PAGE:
Author Topic: How Did Your Series Get Started?  (Read 1823 times)

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Offline TerrySpear

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How Did Your Series Get Started?
« on: September 17, 2011, 05:28 AM »
In the adult business, acquiring editors are always asking what comes next? What do you have planned for book 2 and 3 and 4? It's funny really because most often, they don't care about anything but that first book. If it's not written to specifications, then they're not interested in anything else in the same series you might have planned. Yet if it's something they love, they want more of it. Because they know readers will too. And it's a way to brand an author.

So what if you wrote book 1, and 2, and 3, and didn't sell book 1? You have 3 books you can't sell. But if you sell the first, you've got a good chance at selling all 3!

The "what if" is the catcher.

I tend to write a story as a stand alone. Put my heart and soul into it. Try to sell it and while I'm trying, I'll begin work on the next book. But I'll make it a stand alone also. Why? Because if I don't sell the first book, I can't the second.

When I sold Heart of the Wolf, the adult werewolf book, I had no idea it would become a series. Yet here I am writing book 11 of the so far contracted 13 book series, and just finished book 1 of the new jaguar series, 2 more contracted. While I had shopped The Heart of the Wolf, I had started Destiny of the Wolf, thinking if the first one didn't go over, I'd have another one written that I could try out on editors and agents.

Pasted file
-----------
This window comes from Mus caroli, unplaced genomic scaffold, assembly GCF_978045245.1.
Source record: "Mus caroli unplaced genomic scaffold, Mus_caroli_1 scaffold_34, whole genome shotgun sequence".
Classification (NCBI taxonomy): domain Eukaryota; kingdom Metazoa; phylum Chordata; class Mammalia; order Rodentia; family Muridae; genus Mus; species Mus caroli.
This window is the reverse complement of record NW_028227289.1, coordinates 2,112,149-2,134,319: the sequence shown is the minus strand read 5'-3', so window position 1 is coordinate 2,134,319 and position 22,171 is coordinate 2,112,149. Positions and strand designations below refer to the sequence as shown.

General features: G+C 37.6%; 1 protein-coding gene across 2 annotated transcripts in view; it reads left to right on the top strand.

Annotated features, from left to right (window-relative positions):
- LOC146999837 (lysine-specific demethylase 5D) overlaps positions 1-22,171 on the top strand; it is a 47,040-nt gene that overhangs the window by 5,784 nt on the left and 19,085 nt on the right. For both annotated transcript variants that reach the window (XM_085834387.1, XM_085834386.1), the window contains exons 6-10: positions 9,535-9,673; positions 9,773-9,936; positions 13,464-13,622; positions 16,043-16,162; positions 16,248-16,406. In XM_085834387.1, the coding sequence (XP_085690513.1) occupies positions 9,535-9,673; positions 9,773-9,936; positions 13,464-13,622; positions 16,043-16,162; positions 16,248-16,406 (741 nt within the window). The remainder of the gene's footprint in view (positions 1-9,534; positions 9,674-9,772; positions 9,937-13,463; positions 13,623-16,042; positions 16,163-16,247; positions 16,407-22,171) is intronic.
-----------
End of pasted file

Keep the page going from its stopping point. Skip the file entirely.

With my YA, I wrote The Dark Fae, sent off to a couple of agents, didn't get any kind of a response, so finally after several years thought I'd self publish. It was a one-book deal, although I did write another, stand alone also, though lost it in a computer crash, but I had no idea The Dark Fae would sell as well as it did. But it took off! The highest number of sales I made in one day was 134 on B&N!!! After making $7,000 that month and getting fan requests for more, I wrote The Deadly Fae and The Winged Fae. And have started on The Ancient Fae. Sales aren't anything like that one month, but they continue to be good!

For me, I start out with a stand alone title, and while I'm shopping it, I might write another or start another. Or I might work on something else to see if "that" book will be the one that catches the readers' hearts.

If you write series, or have thought about it, how would you/do you go about the process?



 
Terry Spear
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Danyelle

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Re: How Did Your Series Get Started?
« Reply #1 on: September 17, 2011, 12:24 PM »
My writing naturally tends towards series. My stories have a story arc, but they also have an overarching arc that grows and develops with each new book in the series.

I've heard a lot of people advising against writing any more of the books until you see if you can sell the first one, and for some people that works. But it doesn't work for me. I write the whole series so I can see the whole story arc stretching across the series which helps a lot during the revisions in making the stories feel more cohesive. I'm able to add foreshadowing and weave things together I wouldn't be able to if I only wrote the first book, got that published, and then started working on the sequels. (Just to clarify, I'm not knocking how anyone's process works. Just saying what works for me and why.)